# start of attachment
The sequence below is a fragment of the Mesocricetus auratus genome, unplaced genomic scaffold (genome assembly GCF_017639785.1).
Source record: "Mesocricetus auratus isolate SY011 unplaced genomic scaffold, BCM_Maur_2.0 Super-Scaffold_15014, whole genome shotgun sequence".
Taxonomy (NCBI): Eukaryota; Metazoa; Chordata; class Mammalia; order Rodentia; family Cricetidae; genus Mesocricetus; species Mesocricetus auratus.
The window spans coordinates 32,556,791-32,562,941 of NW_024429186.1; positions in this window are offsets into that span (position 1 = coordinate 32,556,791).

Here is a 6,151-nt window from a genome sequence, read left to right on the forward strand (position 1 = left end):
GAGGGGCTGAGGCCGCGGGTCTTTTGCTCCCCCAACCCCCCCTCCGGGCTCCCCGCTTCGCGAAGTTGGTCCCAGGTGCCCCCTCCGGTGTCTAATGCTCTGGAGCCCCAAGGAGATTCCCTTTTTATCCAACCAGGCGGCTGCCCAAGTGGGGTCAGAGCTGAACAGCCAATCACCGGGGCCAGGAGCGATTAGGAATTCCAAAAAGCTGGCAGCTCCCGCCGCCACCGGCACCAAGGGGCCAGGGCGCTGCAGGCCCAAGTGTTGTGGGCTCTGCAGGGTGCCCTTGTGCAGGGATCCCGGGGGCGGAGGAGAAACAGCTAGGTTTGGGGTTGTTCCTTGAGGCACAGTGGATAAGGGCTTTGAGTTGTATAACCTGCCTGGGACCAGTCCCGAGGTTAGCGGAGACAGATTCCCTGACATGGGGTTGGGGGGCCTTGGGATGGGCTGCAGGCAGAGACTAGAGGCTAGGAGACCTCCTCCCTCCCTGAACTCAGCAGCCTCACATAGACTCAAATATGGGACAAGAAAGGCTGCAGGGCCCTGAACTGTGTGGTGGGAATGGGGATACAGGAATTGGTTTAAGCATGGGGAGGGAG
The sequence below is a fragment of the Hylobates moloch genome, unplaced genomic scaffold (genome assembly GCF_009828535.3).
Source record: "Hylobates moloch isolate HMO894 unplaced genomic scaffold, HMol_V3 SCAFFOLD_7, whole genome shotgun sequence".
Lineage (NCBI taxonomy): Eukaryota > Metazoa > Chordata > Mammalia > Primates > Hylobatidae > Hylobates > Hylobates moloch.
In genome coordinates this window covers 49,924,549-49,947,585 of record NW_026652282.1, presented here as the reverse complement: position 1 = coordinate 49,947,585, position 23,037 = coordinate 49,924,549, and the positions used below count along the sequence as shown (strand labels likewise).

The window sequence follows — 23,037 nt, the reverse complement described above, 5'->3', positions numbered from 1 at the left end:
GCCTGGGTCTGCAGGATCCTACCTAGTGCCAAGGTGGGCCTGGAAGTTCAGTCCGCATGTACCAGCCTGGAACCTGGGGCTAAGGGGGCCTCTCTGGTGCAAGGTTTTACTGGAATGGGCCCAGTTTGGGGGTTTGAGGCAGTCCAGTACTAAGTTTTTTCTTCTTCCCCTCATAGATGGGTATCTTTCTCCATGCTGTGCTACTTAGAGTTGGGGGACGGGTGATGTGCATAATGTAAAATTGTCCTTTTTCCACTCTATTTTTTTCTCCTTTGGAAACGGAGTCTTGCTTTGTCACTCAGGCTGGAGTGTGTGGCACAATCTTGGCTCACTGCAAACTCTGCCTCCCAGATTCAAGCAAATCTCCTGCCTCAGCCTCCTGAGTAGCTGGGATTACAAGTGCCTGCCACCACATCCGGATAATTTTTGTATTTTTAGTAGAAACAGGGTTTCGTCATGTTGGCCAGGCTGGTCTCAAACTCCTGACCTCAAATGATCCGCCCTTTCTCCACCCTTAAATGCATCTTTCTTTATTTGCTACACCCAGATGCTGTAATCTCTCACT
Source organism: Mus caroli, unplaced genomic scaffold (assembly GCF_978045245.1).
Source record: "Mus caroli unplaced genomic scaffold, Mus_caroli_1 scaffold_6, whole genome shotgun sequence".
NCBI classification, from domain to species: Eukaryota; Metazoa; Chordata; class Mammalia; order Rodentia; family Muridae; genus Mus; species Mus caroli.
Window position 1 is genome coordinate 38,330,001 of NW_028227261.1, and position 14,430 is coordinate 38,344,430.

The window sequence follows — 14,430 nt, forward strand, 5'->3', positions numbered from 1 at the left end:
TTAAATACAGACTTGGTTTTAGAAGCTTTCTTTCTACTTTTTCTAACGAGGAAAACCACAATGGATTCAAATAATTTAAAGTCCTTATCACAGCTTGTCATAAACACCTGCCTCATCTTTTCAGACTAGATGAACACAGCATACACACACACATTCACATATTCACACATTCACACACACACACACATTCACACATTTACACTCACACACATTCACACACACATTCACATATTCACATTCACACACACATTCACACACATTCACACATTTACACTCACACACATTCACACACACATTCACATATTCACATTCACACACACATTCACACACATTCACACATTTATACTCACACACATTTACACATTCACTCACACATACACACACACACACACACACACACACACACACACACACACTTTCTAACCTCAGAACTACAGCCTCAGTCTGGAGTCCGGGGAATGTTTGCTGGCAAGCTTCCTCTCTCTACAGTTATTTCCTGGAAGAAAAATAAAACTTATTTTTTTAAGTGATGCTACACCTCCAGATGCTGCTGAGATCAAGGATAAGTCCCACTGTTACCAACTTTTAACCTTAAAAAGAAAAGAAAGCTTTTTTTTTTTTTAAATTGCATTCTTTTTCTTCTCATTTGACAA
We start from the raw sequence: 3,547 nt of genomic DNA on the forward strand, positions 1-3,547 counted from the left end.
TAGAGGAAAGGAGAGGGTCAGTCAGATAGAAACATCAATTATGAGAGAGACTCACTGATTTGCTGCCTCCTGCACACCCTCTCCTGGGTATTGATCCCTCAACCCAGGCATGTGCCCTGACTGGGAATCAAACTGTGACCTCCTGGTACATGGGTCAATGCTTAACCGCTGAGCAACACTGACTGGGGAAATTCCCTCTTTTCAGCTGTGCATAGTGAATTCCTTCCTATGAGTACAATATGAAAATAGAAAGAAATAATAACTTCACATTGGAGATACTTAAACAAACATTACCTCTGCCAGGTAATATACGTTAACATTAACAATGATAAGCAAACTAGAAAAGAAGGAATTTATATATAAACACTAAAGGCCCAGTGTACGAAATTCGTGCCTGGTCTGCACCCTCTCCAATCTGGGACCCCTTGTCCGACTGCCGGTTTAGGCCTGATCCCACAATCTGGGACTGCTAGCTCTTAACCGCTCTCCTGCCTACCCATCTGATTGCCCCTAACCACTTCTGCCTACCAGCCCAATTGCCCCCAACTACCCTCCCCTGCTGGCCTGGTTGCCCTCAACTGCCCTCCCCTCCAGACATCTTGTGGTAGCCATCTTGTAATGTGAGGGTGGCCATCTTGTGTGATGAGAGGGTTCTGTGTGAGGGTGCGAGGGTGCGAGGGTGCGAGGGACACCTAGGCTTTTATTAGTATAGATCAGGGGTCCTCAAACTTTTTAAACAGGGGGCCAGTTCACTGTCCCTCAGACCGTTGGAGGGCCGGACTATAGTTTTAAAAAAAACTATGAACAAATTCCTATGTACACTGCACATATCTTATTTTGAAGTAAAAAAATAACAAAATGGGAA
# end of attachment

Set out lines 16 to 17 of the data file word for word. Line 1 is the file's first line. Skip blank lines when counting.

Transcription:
Window position 1 is genome coordinate 38,330,001 of NW_028227261.1, and position 14,430 is coordinate 38,344,430.

The window sequence follows — 14,430 nt, forward strand, 5'->3', positions numbered from 1 at the left end: